Key 3. The Constitutional Court prioritizes biographical life over biological life.
In this new decision, the Court reiterates what it has pronounced in others on the right to life: “life is not reduced to a mere biological fact, but is understood as the condition of possibility of the development of an autonomous and full life project.” Therefore, it is up to each person to judge the life that deserves to be lived according to his idea of dignity. In this decision, once again, the right to life and autonomy and freedom are intertwined as one of the ways in which dignity is configured.
It clarifies, as explained in 1997 with Judgment C-239, life is a right and a very important value, but it is not sacred “because in a pluralistic system, a religious or metaphysical vision of life could not be preconceived.” Thus, the holder of the legal good of life, that is, each person – when he experiences suffering from a serious and incurable illness and has expressed his will freely – is not harmed by the participation of the professional in the AMS. On the contrary, when the person has the option to make this decision, biographical life prevails: who that person is, his trajectory and his life project, what are his desires and beliefs, what he considers what is worthy and how he wants death to occur.
Key 4. The AMS is understood as a claim of the agency of the people about the time of death.
Unlike solidarity, autonomy and the free development of personality have been perspectives dealt with in depth in the jurisprudence of the Court with respect to death with dignity. Jurisprudence has repeatedly declared that autonomy over life and the body – also in decisions at the end of life – corresponds to each person, since it is he who is called to freely define his existence. For this reason, the Court compares the conduct of those who commit suicide or attempt to commit suicide – without help – and how this decision is an expression of autonomy from which a criminal investigation is not derived neither for the person nor his family.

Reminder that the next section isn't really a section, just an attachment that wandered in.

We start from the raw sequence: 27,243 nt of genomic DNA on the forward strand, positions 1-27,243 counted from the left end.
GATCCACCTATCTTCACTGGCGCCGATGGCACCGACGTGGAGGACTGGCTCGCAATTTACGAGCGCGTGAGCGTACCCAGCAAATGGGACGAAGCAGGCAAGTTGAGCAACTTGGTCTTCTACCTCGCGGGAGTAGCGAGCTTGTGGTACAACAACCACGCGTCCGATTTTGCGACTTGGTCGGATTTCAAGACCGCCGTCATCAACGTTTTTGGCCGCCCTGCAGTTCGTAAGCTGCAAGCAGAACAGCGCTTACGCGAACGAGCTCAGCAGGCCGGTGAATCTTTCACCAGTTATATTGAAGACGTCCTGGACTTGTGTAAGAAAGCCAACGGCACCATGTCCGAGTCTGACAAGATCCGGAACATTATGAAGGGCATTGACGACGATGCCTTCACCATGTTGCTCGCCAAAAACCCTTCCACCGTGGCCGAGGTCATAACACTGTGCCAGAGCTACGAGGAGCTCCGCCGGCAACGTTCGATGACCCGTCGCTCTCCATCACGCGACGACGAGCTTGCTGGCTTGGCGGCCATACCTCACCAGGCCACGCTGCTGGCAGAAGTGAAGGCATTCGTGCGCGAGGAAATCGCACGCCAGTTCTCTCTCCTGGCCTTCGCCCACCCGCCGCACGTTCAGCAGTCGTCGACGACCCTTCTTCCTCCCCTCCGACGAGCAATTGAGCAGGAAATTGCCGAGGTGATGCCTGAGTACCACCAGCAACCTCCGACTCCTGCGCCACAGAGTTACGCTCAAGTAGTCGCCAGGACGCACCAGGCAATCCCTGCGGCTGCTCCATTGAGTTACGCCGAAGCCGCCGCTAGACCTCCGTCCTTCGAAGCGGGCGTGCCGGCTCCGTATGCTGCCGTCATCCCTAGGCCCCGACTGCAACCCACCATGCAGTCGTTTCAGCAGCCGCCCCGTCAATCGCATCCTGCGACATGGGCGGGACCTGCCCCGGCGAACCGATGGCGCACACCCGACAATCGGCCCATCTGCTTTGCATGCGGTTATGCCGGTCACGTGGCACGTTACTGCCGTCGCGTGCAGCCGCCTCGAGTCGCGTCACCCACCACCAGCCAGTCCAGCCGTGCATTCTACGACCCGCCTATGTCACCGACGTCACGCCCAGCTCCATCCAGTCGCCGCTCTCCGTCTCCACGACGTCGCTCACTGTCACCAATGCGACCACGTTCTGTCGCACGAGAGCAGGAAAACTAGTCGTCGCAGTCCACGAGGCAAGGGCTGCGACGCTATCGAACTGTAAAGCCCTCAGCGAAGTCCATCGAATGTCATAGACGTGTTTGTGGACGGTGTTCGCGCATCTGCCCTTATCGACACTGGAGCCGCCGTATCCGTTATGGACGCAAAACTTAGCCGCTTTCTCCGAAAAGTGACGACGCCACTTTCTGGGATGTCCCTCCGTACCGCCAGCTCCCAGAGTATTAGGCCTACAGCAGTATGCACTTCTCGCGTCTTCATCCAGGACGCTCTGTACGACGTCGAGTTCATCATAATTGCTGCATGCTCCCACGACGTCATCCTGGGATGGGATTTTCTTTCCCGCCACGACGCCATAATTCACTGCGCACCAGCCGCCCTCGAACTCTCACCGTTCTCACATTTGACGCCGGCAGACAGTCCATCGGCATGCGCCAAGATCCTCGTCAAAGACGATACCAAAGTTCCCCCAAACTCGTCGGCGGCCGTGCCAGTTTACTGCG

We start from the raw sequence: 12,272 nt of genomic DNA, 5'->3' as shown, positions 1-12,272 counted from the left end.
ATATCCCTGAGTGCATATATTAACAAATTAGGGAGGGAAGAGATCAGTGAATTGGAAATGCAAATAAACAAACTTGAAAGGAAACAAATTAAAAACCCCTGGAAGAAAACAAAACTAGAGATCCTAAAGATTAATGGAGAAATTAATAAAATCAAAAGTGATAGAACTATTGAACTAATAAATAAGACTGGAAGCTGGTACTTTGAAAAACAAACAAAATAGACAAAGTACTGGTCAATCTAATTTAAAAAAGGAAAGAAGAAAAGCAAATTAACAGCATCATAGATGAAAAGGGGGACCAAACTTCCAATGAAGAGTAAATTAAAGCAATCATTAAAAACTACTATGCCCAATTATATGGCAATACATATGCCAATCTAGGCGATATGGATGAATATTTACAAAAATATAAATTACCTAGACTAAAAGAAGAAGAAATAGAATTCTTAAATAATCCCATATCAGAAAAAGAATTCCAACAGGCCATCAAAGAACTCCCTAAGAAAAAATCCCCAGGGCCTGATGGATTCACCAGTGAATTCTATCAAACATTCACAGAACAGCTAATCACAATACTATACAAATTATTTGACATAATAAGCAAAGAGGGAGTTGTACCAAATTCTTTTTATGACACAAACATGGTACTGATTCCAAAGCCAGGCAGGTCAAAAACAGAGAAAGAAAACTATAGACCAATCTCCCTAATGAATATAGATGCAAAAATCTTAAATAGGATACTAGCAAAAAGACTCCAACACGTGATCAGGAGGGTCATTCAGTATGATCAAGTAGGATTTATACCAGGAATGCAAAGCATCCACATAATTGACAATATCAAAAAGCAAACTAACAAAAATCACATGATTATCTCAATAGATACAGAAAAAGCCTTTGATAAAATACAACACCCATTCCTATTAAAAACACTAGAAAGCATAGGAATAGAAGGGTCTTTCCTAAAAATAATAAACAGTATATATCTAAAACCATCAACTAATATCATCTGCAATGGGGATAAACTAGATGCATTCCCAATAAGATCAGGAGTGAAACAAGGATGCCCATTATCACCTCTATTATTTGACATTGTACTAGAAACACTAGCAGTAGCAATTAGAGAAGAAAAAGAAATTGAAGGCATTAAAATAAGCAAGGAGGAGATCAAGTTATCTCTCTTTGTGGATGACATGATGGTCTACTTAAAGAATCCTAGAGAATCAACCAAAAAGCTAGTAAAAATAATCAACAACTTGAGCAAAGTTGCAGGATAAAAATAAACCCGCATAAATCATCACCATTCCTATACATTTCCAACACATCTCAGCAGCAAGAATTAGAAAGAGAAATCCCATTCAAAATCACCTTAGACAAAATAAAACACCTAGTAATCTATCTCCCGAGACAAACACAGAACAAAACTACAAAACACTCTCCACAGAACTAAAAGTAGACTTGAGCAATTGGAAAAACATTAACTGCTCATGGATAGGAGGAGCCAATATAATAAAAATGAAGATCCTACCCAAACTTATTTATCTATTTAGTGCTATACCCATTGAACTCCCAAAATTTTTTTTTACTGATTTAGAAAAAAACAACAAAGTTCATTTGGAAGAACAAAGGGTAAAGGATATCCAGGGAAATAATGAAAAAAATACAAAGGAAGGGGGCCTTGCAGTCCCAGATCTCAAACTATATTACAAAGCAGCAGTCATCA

Opting for the AMS, says the Court, “guarantees to a greater extent human dignity, autonomy and the free development of personality, since it is the patient who self-administers the prescribed medication.” Because of how death occurs, there is greater control of the individual over the dying process, as the act is not delegated to another person.
“Whoever opts for the AMS instead of euthanasia, is neither more nor less than demandingagencyto end their suffering; because it prefers not to delegate such an important occurrence to a third party”: Decision C-164 of 2022
In that sense, the Court explains that both medically assisted death benefits (euthanasia and AMS) are expressions of autonomy, however, the AMS is a claim of the agency of the people over the entire process of death.
Key 5. The Congress of the Republic is called upon to regulate the materialization of the AMS.
The Constitutional Court once again urges the Congress of the Republic to regulate the right to die with dignity, including the AMS. After 25 years of the decriminalization of euthanasia, the Plenary Chamber asks Congress – as it has reiterated on seven occasions – to advance in the protection of the right to die with dignity to regulate the conditions of its practice and, in turn, the barriers that still exist can be eliminated.
The decision explains that the decriminalization of the AMS does not immediately result in the provision and that the way in which the legal practice will materialize within the framework of the Health System, will depend on Congress. At the same time, it clarifies that the decriminalization of the AMS does not imply that the suicide prevention actionsthat the legislature should promote should not continue.
From DescLAB we will continue to insist that the Statutory Bills presented in Congress include both euthanasia and the AMSas part of the exercise of a dignified death within the framework of freedom and autonomy that people have at the end of their lives.